Mills takes snapshot of generations
July 3, 2007
As memory fades, images and photographs are a reminder of the past. For Tom Mills, a landscape and action photographer, that has new meaning.
"My dad passed away not too long ago," Mills said.
That’s what, he said, motivated him in his new business. Not only does he continue to sell nature photographs, but he also utilizes Photoshop to create collages of old family photos that can go back generations. It’s like a family picture including great great grandparents on down to the recently born grandchildren.
"Folks can bring old photographs, slides or negatives, it doesn’t matter what format it is in," Mills said.
On his Web site, he has an example of the work he’s created called "Generation Road."
"I took a road and my family lines the road and it represents four generations and it goes back to my grandfather. I can arrange it any way they want, I just have to consult with them," Mills said.
Recommended Stories For You
He combines the collages with various scenes and backgrounds.
"We restore it and the next thing you know, we can put them in a chronological order to represent all those generations." Mills said. "It’s a great thing for older parents or grandparents, you pretty much have everything in that state of life and they get to look at the broad scope of all their family in one shot."
Mills also restores old photos that may be scratched or otherwise damaged and helps people store their photos digitally.
He found the importance of storing photos digitally after his house burned down in 1987 when someone burnt down a whole city block.
"I was out of town and the only thing I had left was the clothes I packed," Mills said. If you lose your house, you first make sure your family is safe, but the next thing people go for are photos, because they stimulate memories."
"If folks come to me," Mills continued, "I can digitalize them and store them in cyberspace, if they lose them, they know all their precious photos are in a database. I just have to convert them or digitalize them. They can either transfer it into the computer or have me transfer it in and restore it."
Because of the fire in 1987, he empathizes with those that have similar experiences. He mentioned specifically a man in Salt Lake whose house exploded from a gas leak.
"This is something I wanted to offer, after what I’ve been through and what I saw that guy go through. It can save them a lot of heartache down the road," Mills said.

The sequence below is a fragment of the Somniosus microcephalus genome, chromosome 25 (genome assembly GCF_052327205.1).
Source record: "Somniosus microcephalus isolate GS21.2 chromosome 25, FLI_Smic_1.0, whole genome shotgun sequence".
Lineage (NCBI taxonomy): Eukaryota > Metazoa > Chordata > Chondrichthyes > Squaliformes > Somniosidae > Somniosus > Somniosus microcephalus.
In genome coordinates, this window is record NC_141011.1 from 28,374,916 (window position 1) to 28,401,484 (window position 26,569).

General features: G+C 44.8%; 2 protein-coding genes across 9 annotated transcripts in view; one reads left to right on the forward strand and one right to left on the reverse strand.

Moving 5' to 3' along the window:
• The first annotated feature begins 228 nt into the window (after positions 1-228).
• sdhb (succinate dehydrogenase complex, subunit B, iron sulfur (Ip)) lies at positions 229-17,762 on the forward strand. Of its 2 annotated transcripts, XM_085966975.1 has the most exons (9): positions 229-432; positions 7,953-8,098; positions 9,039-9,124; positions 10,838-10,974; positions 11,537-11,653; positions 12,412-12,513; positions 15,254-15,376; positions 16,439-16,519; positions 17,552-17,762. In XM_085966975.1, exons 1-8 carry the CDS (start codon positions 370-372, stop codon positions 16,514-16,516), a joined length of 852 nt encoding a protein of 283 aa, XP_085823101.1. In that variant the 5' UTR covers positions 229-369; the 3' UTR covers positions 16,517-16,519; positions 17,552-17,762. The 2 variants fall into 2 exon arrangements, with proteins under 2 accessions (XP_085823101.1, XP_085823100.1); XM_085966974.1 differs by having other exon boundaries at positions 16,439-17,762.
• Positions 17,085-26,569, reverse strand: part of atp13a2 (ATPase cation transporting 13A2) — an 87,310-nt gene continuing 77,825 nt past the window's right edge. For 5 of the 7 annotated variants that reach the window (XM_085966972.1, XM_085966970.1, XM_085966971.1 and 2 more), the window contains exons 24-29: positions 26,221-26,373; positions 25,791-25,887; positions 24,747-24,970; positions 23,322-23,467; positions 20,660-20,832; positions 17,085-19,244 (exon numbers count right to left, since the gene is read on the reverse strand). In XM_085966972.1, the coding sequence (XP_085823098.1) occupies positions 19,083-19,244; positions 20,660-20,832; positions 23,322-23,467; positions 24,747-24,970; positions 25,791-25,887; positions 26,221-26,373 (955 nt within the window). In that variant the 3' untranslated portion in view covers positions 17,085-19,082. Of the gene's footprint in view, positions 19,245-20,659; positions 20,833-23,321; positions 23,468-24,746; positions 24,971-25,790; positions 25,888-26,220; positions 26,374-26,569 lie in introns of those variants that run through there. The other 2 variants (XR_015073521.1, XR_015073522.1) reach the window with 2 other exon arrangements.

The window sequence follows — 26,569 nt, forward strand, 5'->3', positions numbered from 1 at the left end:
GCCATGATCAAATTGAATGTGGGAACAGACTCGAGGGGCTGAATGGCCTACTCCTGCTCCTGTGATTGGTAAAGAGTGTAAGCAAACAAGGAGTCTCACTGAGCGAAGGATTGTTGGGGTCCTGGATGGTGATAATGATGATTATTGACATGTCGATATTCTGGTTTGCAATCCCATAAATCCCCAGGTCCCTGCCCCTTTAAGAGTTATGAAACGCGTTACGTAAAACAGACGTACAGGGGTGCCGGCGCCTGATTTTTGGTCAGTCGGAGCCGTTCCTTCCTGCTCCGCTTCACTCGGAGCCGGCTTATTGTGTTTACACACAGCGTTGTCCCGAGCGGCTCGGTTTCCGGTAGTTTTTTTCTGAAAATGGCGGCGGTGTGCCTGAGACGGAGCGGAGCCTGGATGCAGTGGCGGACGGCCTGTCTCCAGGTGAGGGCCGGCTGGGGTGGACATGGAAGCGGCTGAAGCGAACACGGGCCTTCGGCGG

He said other people can do their own work, if they know Photoshop and have a quality scanner.
"But not all folks have the ability to do that," Mills said. "If their stuff is already in photographic print or slides, they won’t have the technology unless they buy a nice, expensive scanner. Photoshop, it’s a complicated software to use.
His work can be seen every week at the Farmers Market, where he showcases his outdoor photos and collages, with his landscape photos, he emphasizes that he doesn’t doctor them up with Photoshop. His images capture the changing facets of nature.
"I like to be outside in then elements," Mills said. "I love to be outside during stormy weather. It’s that stormy weather, for me, it gives me the lighting I prefer and there’s something about that kind of weather that makes me feel more alive."
He tries to model his work after Ansel Adams.
"I use the zone system that Ansel Adams created," Mills said. "He broke down tones of black and white. When you look at any kind of landscape shot you have your shadows and your brights."
He’s worked for various magazines and makes use of his outdoor experience, especially kayaking to bring unique images to life.
"I have a huge stockpile of whitewater and snowboard shots," Mills said. "I’m going to commit a page to the men’s half-pipe."
Mills said photography and developing the collages is his passion.
"It’s science meets creativity," Mills said. "You have to use some of the science and the art side of your brain."